Am I the right person to put something like this together? Mmm...maybe. Lots of people have researched, written about, and explored the Old School combat system over the years (Delta, author of Original Edition Delta: Book of War, springs immediately to mind). Me...well, it's definitely a subject I've continued to come back to on Ye Old Blog. And a French game company did just petition me for permission to translate/use my B/X mass combat rules for their new retroclone...

Well, you know what? It doesn't really matter. So long as it fires me up to do some writing, I'll use the energy the idea gives me. This morning (when not cooking the kids breakfast) I've been 'making the rounds' at various blogs on the verge of shutting down, and offering encouragement to keep it up. For their own sakes, not mine. Because I know what it feels like to start questioning one's own worth when it comes to the blogging/writing/designing thing. Any type of art is hard, but especially art for little or no recognition. We have to remember that we do art for ourselves, as much (if not more) for other people. Especially those of us who aren't doing it as a profession or livelihood.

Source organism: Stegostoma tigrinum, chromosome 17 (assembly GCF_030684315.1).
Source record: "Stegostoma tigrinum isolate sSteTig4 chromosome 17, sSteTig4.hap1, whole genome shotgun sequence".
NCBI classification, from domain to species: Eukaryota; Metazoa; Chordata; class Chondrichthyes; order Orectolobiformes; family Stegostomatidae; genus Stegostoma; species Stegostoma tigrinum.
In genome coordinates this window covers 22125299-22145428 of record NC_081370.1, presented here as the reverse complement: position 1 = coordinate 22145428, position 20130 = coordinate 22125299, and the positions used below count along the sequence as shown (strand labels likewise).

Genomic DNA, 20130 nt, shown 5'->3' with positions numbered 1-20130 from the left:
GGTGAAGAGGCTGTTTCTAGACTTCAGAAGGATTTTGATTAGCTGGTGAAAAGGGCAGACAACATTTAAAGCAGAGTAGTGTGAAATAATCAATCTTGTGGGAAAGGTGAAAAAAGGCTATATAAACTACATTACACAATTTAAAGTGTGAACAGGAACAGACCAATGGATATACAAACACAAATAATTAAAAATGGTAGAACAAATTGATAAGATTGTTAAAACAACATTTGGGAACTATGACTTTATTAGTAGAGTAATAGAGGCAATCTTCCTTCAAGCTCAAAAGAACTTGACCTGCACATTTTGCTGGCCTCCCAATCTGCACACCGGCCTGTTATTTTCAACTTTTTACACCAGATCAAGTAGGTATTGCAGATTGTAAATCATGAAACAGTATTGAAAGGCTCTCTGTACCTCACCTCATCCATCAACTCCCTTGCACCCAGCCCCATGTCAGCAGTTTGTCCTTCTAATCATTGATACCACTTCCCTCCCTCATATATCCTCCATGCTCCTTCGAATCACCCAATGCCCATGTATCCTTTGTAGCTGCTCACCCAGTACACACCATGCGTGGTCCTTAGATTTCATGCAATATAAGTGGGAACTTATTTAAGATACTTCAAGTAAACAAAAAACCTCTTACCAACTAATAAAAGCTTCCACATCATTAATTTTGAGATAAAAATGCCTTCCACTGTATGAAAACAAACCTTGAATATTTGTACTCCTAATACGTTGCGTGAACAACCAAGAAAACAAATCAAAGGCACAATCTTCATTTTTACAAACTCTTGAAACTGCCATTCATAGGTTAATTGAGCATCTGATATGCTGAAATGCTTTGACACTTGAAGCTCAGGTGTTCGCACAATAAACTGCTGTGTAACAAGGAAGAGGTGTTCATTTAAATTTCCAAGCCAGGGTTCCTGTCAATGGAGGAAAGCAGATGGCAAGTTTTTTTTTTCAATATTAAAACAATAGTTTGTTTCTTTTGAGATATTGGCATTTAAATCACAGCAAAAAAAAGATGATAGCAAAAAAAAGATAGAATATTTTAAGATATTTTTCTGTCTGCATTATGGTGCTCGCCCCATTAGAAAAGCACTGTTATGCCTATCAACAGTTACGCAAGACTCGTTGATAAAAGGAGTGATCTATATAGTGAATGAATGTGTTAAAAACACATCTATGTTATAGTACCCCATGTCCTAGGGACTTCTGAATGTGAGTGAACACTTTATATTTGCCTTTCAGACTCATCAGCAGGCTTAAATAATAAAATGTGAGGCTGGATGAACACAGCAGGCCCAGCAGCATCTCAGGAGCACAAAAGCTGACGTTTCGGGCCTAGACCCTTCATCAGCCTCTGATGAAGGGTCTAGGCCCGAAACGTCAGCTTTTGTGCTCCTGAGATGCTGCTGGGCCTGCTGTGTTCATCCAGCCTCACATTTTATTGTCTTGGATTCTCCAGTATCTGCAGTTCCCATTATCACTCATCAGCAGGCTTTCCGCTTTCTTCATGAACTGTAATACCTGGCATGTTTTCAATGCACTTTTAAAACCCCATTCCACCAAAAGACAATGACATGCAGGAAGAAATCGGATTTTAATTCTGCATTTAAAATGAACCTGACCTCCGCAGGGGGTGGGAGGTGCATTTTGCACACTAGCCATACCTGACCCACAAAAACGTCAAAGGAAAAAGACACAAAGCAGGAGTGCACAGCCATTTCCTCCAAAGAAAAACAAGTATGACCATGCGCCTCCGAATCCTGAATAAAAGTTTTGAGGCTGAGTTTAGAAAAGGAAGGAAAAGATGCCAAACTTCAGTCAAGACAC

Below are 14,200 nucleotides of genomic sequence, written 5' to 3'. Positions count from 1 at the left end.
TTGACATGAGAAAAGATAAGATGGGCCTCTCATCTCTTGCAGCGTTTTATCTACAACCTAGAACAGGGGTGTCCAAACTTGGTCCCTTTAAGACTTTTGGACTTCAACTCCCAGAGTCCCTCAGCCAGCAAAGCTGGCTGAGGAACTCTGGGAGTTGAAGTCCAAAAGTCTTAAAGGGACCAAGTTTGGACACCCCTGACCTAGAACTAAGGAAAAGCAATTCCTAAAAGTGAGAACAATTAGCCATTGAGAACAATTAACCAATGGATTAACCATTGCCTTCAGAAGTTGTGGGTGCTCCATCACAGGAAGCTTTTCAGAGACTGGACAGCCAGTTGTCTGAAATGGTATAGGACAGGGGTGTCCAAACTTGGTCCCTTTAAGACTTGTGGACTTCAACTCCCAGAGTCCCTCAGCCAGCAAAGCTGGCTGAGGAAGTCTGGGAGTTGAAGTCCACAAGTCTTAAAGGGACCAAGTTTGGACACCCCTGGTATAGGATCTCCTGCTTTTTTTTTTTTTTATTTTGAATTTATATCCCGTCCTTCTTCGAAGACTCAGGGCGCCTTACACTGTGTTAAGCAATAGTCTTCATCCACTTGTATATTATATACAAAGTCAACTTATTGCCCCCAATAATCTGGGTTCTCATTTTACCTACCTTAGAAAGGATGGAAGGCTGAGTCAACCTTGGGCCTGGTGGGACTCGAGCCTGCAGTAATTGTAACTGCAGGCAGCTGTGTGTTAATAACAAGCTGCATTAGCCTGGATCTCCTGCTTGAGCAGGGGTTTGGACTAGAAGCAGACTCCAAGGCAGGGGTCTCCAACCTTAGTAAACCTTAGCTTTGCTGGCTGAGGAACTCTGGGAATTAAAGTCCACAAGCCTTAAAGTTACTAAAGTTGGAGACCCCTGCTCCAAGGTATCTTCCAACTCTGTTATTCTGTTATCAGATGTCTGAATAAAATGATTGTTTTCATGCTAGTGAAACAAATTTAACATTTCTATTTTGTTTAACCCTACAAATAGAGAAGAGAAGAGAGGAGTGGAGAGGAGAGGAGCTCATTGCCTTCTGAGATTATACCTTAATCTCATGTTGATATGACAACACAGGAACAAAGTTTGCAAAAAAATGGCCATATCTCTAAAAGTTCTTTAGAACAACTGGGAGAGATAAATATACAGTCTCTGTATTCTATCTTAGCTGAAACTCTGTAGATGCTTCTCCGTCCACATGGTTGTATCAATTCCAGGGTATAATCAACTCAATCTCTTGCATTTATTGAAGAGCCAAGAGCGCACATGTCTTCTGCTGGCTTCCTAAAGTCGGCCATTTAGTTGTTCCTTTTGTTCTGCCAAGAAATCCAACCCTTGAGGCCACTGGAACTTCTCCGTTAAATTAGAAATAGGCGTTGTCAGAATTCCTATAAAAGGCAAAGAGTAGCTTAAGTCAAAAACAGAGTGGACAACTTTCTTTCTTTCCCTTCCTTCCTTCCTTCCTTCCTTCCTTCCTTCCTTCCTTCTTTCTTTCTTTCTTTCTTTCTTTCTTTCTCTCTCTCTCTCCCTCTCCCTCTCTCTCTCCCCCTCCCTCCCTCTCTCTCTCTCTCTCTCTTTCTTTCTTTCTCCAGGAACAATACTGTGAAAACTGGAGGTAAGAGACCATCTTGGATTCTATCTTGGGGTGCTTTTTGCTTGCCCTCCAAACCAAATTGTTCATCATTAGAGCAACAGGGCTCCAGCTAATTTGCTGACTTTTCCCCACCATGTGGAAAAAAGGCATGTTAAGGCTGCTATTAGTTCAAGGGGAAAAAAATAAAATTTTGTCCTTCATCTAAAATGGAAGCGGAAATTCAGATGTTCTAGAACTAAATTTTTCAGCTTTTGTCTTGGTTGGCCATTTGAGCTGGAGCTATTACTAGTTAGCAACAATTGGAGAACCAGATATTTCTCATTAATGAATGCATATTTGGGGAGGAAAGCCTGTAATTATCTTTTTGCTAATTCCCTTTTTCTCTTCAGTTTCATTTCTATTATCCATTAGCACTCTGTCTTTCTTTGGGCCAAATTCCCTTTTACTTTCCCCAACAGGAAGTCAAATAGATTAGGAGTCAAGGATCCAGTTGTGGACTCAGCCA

[come to think of it, here's a very tasty essay on that particular subject]

Sometimes we get in a funk with our art, and one of the best ways out of it is to just stick our face back in the mess and do something with our art. Art our way out of the funk, in other words. And futzing around with a book of B/X tactics is a perfectly acceptable exercise for Yours Truly to hone his chops. It may not be something that meets my standards for publication, but at least it's a constructive, practical thing I can work on.

I'll let y'all know how it goes.
; )

Thursday, July 27, 2017

Bearding the, Lion

Tuesday night, I was fortunate enough to be able to play D&D again...for the first time in years.

Jeez. That's not really what I want to write about, but take a moment for that to sink in. Just looking at the sentence brings up a whole lot of conflicting feelings.

I had actually expected to get some gaming in next month (August) because my kids were going to be in Paraguay with mom for the last three weeks of summer, and I was going to have a bunch of free evenings. Fortunately/unfortunately, the trip fell through due to my wife's work obligations, so...well, shit. But on Tuesday GusL was running a playtest of his Viking rules for the HMS Appolyon through something called "Google Hangouts" and I got an invite to the game, so I decided to join.